Digitization of the music industry has been a double edged sword. While there is more music available with unlimited streaming at the touch of your iPhone, music has also become a cheap commodity. The experience of discovery, acquiring and listening to your music is now so easy and commonplace that its value has been diminished.
The LP “experience” was a significant part of my formative years. Leafing through albums in the record store, marveling at the cover art, shelling out my hard earned cash, unwrapping, carefully handling the disk, setting the needle down on the spinning turntable is an experience that is totally lost in the digital age.
Listening to records was also a social experience. Untold hours were spent with friends taking in the music, passing around the album covers, reading the lyrics and liner notes, sharing our recently purchased LP’s, discovering new music together. Admittedly we were often stoned as we enjoyed the music and each other’s company. We listened to the music intently. It was not background sound or dance music. We listened to the lyric, musicianship, compositions and arrangements.
|Cover art by Mati Klarwein (click to enlarge)|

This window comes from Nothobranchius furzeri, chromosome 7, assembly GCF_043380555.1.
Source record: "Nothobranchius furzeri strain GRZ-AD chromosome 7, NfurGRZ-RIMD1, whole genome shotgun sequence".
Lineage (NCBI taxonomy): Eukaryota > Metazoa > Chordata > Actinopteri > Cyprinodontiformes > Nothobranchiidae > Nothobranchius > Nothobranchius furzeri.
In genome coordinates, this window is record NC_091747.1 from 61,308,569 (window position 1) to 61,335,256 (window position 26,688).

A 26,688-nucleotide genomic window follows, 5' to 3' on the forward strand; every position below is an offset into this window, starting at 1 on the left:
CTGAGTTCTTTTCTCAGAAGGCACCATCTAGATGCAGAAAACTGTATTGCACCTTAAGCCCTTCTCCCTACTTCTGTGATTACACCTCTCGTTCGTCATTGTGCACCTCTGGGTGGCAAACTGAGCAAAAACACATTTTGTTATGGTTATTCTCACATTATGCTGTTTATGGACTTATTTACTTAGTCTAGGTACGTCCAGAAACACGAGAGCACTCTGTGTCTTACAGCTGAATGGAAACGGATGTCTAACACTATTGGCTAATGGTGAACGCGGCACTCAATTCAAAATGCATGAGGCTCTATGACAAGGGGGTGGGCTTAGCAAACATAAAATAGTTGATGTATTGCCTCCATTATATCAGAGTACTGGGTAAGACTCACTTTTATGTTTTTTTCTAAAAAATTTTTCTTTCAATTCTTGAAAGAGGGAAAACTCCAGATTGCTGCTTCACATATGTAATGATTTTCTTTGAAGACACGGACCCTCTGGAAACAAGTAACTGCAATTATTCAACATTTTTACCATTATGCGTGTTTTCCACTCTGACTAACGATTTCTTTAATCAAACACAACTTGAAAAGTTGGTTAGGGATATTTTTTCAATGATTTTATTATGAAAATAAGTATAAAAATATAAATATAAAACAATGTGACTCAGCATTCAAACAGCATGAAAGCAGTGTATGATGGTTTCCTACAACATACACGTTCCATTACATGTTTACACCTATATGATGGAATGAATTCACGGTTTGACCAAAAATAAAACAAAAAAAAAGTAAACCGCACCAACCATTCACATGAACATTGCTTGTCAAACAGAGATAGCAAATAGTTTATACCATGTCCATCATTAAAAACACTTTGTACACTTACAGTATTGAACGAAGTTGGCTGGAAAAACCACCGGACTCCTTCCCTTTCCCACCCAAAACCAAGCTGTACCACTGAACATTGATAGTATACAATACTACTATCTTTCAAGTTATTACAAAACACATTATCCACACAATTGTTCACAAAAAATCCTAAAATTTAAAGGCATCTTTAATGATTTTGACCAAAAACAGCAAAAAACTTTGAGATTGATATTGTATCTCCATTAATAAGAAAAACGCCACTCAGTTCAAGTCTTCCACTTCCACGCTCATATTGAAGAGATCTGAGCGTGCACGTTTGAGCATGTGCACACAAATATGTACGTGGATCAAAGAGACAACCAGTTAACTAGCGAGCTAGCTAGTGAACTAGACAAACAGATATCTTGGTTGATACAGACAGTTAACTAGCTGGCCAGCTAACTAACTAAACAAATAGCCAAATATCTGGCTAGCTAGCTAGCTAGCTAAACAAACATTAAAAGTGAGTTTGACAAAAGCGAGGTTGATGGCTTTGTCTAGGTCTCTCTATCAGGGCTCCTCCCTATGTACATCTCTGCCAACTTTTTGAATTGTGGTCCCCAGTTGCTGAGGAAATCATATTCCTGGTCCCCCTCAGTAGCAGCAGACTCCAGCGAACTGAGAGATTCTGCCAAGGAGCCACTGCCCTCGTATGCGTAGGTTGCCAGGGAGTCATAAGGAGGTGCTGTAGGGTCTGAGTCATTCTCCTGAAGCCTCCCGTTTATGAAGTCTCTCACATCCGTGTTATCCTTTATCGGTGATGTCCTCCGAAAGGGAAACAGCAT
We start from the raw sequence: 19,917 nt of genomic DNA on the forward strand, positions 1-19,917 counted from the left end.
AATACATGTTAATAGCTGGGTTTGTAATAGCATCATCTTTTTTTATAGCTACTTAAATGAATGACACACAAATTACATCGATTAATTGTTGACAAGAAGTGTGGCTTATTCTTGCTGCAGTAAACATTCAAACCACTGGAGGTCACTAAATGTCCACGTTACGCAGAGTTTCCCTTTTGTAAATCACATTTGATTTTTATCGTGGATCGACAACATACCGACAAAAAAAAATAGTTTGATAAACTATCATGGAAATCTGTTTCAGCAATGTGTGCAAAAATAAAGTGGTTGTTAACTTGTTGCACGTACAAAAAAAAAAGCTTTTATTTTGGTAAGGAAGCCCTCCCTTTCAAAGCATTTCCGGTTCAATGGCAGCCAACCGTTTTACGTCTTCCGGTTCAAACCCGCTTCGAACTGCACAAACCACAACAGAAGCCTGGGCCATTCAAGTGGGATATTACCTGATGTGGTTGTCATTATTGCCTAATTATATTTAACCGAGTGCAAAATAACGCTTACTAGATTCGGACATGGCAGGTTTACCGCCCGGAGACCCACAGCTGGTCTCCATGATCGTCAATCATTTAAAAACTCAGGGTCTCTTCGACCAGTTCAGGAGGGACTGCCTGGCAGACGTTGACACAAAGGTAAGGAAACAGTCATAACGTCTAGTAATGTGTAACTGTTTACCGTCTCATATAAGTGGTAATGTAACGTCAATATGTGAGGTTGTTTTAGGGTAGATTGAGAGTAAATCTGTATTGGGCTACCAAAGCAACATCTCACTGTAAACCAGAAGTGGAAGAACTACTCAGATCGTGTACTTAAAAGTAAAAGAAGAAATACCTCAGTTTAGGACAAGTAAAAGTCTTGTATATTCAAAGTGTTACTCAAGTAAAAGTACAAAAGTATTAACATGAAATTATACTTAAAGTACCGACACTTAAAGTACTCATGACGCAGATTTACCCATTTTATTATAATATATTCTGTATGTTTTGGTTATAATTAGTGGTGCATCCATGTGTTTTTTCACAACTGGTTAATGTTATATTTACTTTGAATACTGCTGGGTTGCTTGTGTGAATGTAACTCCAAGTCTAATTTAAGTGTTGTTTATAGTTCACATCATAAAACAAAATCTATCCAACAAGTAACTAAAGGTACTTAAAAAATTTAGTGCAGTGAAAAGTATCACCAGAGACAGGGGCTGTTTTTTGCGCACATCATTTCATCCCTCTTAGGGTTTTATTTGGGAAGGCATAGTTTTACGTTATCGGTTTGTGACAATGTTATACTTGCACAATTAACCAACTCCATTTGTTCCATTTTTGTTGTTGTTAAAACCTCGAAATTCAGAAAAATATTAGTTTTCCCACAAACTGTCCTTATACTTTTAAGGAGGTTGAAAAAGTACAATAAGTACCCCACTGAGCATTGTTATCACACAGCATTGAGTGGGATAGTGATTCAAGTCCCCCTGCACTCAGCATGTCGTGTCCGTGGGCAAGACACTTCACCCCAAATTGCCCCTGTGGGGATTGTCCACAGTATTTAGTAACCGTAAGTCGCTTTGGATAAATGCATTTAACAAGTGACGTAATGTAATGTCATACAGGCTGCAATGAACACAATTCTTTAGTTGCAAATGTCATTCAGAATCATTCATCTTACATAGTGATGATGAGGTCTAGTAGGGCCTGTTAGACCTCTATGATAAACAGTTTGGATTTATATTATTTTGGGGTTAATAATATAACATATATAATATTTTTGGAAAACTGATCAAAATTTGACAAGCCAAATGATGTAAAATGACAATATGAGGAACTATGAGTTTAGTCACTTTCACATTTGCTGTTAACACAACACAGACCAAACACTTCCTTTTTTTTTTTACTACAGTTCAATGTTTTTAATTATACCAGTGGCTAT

Besides the obvious differences in packaging, handling and playing of records versus digital, there is something wonderful in the format itself. Records have a physical “limitation” of having two sides of about 20 minutes of music, 40 minutes in total. This is a perfect amount of time to stay immersed in the music. It requires you to get up and turn the disk after 20 minutes, keeping you engaged. Artists used this time-frame to sequence their songs into a cohesive story. I find that this format lends itself to listening to an entire album from the first track on Side One till the last one on Side Two. Not so with CD’s, which are nearly 1 1/2 hour in length, or streaming digital where single tracks and shuffle modes are more common.
I've only listened to a dozen or so albums in the last couple of days, but I look forward to getting to know my old records once again. And, due to the resurgence of vinyl, there are record shops here in Connecticut like The Telegraph in New London, or Integrity in Music (Wethersfield) where I can get lost flipping through isles of record bins and filling in the holes in my collection of classic Jazz releases, and maybe some new vinyl too!